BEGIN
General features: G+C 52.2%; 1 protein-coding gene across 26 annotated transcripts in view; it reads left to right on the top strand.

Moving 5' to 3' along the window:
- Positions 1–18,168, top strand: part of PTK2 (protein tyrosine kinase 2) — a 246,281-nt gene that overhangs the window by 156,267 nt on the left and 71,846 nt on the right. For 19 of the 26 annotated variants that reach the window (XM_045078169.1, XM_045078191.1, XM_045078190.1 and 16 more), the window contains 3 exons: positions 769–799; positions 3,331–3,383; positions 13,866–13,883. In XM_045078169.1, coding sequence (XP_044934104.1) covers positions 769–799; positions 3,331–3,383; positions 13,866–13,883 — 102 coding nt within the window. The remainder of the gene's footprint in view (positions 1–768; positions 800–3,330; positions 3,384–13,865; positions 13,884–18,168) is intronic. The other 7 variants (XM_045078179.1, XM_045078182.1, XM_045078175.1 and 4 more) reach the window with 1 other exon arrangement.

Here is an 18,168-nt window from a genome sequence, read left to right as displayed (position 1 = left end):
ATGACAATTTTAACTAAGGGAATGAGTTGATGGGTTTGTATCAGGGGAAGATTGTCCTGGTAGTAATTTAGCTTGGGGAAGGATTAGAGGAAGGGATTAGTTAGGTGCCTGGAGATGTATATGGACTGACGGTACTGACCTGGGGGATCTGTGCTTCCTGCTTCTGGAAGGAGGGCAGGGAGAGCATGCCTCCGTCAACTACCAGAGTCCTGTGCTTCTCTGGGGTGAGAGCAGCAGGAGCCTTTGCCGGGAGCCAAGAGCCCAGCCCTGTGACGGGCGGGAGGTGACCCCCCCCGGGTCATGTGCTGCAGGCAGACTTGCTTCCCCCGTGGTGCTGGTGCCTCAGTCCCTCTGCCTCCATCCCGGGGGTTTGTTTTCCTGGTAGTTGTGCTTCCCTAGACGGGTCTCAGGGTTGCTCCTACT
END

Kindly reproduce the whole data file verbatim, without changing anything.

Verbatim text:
General features: G+C 52.2%; 1 protein-coding gene across 26 annotated transcripts in view; it reads left to right on the top strand.

Moving 5' to 3' along the window:
- Positions 1–18,168, top strand: part of PTK2 (protein tyrosine kinase 2) — a 246,281-nt gene that overhangs the window by 156,267 nt on the left and 71,846 nt on the right. For 19 of the 26 annotated variants that reach the window (XM_045078169.1, XM_045078191.1, XM_045078190.1 and 16 more), the window contains 3 exons: positions 769–799; positions 3,331–3,383; positions 13,866–13,883. In XM_045078169.1, coding sequence (XP_044934104.1) covers positions 769–799; positions 3,331–3,383; positions 13,866–13,883 — 102 coding nt within the window. The remainder of the gene's footprint in view (positions 1–768; positions 800–3,330; positions 3,384–13,865; positions 13,884–18,168) is intronic. The other 7 variants (XM_045078179.1, XM_045078182.1, XM_045078175.1 and 4 more) reach the window with 1 other exon arrangement.

Here is an 18,168-nt window from a genome sequence, read left to right as displayed (position 1 = left end):
ATGACAATTTTAACTAAGGGAATGAGTTGATGGGTTTGTATCAGGGGAAGATTGTCCTGGTAGTAATTTAGCTTGGGGAAGGATTAGAGGAAGGGATTAGTTAGGTGCCTGGAGATGTATATGGACTGACGGTACTGACCTGGGGGATCTGTGCTTCCTGCTTCTGGAAGGAGGGCAGGGAGAGCATGCCTCCGTCAACTACCAGAGTCCTGTGCTTCTCTGGGGTGAGAGCAGCAGGAGCCTTTGCCGGGAGCCAAGAGCCCAGCCCTGTGACGGGCGGGAGGTGACCCCCCCCGGGTCATGTGCTGCAGGCAGACTTGCTTCCCCCGTGGTGCTGGTGCCTCAGTCCCTCTGCCTCCATCCCGGGGGTTTGTTTTCCTGGTAGTTGTGCTTCCCTAGACGGGTCTCAGGGTTGCTCCTACT